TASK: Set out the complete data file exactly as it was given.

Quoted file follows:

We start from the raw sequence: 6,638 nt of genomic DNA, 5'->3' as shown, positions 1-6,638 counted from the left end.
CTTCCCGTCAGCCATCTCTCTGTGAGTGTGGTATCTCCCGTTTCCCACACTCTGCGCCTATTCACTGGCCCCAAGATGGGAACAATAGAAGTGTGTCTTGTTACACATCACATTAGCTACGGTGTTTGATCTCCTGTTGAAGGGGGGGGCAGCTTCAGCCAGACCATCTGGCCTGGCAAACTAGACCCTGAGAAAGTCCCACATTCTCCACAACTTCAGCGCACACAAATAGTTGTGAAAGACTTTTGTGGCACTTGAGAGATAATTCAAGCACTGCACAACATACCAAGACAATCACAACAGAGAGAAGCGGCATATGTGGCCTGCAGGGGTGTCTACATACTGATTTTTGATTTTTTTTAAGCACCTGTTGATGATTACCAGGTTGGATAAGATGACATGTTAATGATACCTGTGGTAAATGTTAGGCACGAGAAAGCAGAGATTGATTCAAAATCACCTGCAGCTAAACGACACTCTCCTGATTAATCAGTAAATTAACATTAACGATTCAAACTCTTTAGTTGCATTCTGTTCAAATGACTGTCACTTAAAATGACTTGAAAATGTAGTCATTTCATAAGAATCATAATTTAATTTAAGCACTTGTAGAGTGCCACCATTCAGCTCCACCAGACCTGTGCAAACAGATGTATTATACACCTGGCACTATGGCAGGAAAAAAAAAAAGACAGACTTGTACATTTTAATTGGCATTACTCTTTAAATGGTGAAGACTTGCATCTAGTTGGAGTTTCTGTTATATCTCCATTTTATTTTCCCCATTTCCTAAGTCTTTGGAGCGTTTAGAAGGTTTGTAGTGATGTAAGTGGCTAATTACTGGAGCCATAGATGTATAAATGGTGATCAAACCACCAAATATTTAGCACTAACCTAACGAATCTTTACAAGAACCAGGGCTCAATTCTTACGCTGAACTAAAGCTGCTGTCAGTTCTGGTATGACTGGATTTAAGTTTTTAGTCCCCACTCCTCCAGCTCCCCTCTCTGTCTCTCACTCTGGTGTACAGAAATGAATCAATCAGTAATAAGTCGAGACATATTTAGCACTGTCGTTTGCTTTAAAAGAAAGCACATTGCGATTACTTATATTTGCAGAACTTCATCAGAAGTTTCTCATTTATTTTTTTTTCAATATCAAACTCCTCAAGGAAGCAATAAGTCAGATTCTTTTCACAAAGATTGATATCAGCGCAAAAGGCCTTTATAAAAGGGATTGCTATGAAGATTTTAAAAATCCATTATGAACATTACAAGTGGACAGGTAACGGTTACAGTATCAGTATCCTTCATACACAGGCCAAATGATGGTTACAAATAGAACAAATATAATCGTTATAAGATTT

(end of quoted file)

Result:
We start from the raw sequence: 6,638 nt of genomic DNA, 5'->3' as shown, positions 1-6,638 counted from the left end.
CTTCCCGTCAGCCATCTCTCTGTGAGTGTGGTATCTCCCGTTTCCCACACTCTGCGCCTATTCACTGGCCCCAAGATGGGAACAATAGAAGTGTGTCTTGTTACACATCACATTAGCTACGGTGTTTGATCTCCTGTTGAAGGGGGGGGCAGCTTCAGCCAGACCATCTGGCCTGGCAAACTAGACCCTGAGAAAGTCCCACATTCTCCACAACTTCAGCGCACACAAATAGTTGTGAAAGACTTTTGTGGCACTTGAGAGATAATTCAAGCACTGCACAACATACCAAGACAATCACAACAGAGAGAAGCGGCATATGTGGCCTGCAGGGGTGTCTACATACTGATTTTTGATTTTTTTTAAGCACCTGTTGATGATTACCAGGTTGGATAAGATGACATGTTAATGATACCTGTGGTAAATGTTAGGCACGAGAAAGCAGAGATTGATTCAAAATCACCTGCAGCTAAACGACACTCTCCTGATTAATCAGTAAATTAACATTAACGATTCAAACTCTTTAGTTGCATTCTGTTCAAATGACTGTCACTTAAAATGACTTGAAAATGTAGTCATTTCATAAGAATCATAATTTAATTTAAGCACTTGTAGAGTGCCACCATTCAGCTCCACCAGACCTGTGCAAACAGATGTATTATACACCTGGCACTATGGCAGGAAAAAAAAAAAGACAGACTTGTACATTTTAATTGGCATTACTCTTTAAATGGTGAAGACTTGCATCTAGTTGGAGTTTCTGTTATATCTCCATTTTATTTTCCCCATTTCCTAAGTCTTTGGAGCGTTTAGAAGGTTTGTAGTGATGTAAGTGGCTAATTACTGGAGCCATAGATGTATAAATGGTGATCAAACCACCAAATATTTAGCACTAACCTAACGAATCTTTACAAGAACCAGGGCTCAATTCTTACGCTGAACTAAAGCTGCTGTCAGTTCTGGTATGACTGGATTTAAGTTTTTAGTCCCCACTCCTCCAGCTCCCCTCTCTGTCTCTCACTCTGGTGTACAGAAATGAATCAATCAGTAATAAGTCGAGACATATTTAGCACTGTCGTTTGCTTTAAAAGAAAGCACATTGCGATTACTTATATTTGCAGAACTTCATCAGAAGTTTCTCATTTATTTTTTTTTCAATATCAAACTCCTCAAGGAAGCAATAAGTCAGATTCTTTTCACAAAGATTGATATCAGCGCAAAAGGCCTTTATAAAAGGGATTGCTATGAAGATTTTAAAAATCCATTATGAACATTACAAGTGGACAGGTAACGGTTACAGTATCAGTATCCTTCATACACAGGCCAAATGATGGTTACAAATAGAACAAATATAATCGTTATAAGATTT